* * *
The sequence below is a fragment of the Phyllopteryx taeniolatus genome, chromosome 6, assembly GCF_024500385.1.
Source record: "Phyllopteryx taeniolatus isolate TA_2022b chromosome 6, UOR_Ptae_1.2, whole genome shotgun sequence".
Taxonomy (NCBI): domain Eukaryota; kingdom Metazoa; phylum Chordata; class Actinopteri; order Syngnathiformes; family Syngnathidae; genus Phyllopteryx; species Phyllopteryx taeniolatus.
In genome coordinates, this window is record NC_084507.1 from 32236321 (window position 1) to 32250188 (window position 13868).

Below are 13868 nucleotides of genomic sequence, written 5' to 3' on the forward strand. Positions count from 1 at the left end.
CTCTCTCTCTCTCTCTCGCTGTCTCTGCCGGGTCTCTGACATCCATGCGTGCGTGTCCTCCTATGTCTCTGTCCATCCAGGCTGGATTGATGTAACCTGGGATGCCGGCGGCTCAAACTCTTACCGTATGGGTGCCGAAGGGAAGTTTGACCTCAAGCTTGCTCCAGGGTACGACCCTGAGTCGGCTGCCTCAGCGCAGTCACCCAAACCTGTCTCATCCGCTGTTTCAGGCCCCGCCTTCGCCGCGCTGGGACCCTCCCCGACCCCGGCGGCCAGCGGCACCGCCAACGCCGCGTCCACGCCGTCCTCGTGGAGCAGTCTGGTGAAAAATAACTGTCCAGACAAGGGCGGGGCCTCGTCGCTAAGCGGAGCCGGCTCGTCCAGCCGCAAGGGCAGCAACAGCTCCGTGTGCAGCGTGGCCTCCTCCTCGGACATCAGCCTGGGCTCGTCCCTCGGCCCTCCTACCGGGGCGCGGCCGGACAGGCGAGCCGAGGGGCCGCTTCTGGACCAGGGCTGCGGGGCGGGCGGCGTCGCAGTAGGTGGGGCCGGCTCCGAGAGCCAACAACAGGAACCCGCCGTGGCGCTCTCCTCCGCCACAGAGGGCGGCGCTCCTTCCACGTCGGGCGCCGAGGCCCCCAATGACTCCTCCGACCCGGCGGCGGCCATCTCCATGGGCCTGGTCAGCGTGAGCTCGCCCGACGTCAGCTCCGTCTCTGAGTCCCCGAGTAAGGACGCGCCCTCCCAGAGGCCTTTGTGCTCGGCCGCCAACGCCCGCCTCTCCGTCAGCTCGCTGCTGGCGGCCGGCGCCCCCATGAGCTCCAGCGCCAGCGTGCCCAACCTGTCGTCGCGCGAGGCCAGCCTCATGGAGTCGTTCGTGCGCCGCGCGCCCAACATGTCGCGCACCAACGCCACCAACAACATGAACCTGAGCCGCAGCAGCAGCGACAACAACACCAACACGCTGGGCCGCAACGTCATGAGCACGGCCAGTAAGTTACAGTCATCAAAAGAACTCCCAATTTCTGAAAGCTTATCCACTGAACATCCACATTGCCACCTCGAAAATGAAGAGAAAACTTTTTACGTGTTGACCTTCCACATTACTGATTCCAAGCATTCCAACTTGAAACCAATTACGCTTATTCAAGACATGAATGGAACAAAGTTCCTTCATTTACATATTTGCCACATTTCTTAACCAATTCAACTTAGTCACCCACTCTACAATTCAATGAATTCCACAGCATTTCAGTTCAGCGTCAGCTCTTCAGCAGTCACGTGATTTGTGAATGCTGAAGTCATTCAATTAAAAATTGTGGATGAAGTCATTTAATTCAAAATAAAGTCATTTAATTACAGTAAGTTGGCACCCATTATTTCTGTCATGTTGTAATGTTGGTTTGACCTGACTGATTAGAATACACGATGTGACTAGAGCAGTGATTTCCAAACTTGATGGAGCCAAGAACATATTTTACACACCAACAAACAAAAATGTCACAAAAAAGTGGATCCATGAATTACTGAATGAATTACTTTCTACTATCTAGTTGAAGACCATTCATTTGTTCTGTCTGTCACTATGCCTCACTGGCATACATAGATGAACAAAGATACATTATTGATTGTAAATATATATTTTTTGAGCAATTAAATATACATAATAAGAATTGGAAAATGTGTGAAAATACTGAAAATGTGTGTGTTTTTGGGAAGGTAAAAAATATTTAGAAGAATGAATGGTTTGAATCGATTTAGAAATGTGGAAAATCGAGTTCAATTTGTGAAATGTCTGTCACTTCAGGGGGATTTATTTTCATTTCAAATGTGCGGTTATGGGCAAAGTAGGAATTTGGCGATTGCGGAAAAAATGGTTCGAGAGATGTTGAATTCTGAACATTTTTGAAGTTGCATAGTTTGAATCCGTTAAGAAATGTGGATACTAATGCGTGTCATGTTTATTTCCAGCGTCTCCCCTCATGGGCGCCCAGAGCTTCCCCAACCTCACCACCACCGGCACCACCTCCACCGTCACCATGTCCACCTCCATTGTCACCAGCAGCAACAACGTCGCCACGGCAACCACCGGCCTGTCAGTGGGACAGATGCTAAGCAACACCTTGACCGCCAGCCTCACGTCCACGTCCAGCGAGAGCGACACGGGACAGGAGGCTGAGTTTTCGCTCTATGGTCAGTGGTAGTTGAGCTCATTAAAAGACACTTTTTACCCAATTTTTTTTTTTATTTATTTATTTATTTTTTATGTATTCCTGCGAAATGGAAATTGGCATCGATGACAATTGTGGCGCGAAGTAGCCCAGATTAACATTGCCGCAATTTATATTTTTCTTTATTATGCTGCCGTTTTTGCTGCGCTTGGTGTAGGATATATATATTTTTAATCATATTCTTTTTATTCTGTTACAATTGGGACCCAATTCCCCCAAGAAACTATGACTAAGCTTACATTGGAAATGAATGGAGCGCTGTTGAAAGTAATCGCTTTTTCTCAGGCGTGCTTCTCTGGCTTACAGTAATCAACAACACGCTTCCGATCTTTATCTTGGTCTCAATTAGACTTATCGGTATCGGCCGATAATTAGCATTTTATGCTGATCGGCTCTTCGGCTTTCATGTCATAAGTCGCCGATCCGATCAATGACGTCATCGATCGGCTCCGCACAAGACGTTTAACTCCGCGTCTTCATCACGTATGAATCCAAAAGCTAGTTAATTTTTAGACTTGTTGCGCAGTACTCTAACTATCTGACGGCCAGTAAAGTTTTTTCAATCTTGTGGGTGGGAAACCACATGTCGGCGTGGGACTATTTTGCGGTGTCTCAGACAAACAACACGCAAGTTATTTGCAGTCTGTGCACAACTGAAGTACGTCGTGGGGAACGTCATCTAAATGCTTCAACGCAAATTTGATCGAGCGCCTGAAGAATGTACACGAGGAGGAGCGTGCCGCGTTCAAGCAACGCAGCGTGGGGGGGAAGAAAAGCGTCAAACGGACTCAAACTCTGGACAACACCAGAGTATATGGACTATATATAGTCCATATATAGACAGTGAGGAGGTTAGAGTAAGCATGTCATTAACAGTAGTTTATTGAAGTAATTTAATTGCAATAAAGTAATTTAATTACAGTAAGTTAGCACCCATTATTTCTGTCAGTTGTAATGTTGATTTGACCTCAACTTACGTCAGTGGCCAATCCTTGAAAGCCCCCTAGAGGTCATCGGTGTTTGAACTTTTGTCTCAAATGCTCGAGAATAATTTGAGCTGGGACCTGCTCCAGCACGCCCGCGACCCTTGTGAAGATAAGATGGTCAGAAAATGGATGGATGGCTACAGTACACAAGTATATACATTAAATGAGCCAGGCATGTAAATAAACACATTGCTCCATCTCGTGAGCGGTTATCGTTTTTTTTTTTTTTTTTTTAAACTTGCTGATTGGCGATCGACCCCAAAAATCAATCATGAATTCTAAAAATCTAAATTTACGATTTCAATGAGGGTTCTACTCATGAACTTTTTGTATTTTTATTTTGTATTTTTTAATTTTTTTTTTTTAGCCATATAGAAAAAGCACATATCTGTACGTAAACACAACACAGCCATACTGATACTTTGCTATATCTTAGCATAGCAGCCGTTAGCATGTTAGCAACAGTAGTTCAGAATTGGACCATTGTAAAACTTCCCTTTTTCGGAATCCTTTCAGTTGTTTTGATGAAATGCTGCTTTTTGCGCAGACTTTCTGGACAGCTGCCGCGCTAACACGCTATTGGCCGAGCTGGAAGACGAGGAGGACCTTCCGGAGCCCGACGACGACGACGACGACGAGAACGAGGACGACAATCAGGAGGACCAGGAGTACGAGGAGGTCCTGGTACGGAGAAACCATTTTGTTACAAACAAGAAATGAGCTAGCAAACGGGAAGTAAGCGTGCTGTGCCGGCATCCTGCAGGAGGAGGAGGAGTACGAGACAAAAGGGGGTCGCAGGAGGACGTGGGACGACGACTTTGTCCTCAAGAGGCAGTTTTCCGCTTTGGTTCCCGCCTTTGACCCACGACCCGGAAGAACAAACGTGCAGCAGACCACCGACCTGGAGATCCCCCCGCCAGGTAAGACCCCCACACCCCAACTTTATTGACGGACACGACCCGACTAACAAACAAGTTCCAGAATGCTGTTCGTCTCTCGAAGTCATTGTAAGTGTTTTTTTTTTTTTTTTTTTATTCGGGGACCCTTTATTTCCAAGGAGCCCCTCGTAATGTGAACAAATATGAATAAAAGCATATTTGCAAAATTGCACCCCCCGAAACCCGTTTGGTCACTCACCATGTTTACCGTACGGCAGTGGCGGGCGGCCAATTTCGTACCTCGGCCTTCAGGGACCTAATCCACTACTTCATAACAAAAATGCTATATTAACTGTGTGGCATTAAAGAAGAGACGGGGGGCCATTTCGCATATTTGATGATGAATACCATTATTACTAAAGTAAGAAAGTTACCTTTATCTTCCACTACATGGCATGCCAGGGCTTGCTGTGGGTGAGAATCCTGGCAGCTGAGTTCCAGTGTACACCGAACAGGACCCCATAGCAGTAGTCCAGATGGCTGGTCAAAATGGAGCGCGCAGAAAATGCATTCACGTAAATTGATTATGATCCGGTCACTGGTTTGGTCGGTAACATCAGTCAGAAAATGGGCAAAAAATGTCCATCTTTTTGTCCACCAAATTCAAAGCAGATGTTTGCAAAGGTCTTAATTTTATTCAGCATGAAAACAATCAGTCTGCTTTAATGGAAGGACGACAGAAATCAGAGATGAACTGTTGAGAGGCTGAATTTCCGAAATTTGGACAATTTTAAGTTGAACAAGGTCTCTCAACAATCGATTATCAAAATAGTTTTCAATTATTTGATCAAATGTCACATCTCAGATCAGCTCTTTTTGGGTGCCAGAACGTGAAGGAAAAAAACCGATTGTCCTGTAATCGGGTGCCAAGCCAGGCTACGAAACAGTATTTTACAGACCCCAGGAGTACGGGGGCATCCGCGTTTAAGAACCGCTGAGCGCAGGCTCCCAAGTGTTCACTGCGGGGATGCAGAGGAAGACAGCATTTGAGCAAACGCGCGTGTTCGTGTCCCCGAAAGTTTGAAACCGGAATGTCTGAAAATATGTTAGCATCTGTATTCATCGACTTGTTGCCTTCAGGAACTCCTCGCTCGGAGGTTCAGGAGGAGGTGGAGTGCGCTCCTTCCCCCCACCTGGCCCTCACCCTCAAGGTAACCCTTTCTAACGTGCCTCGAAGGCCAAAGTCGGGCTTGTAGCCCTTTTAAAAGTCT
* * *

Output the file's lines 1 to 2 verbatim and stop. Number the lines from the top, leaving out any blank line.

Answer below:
The sequence below is a fragment of the Phyllopteryx taeniolatus genome, chromosome 6, assembly GCF_024500385.1.
Source record: "Phyllopteryx taeniolatus isolate TA_2022b chromosome 6, UOR_Ptae_1.2, whole genome shotgun sequence".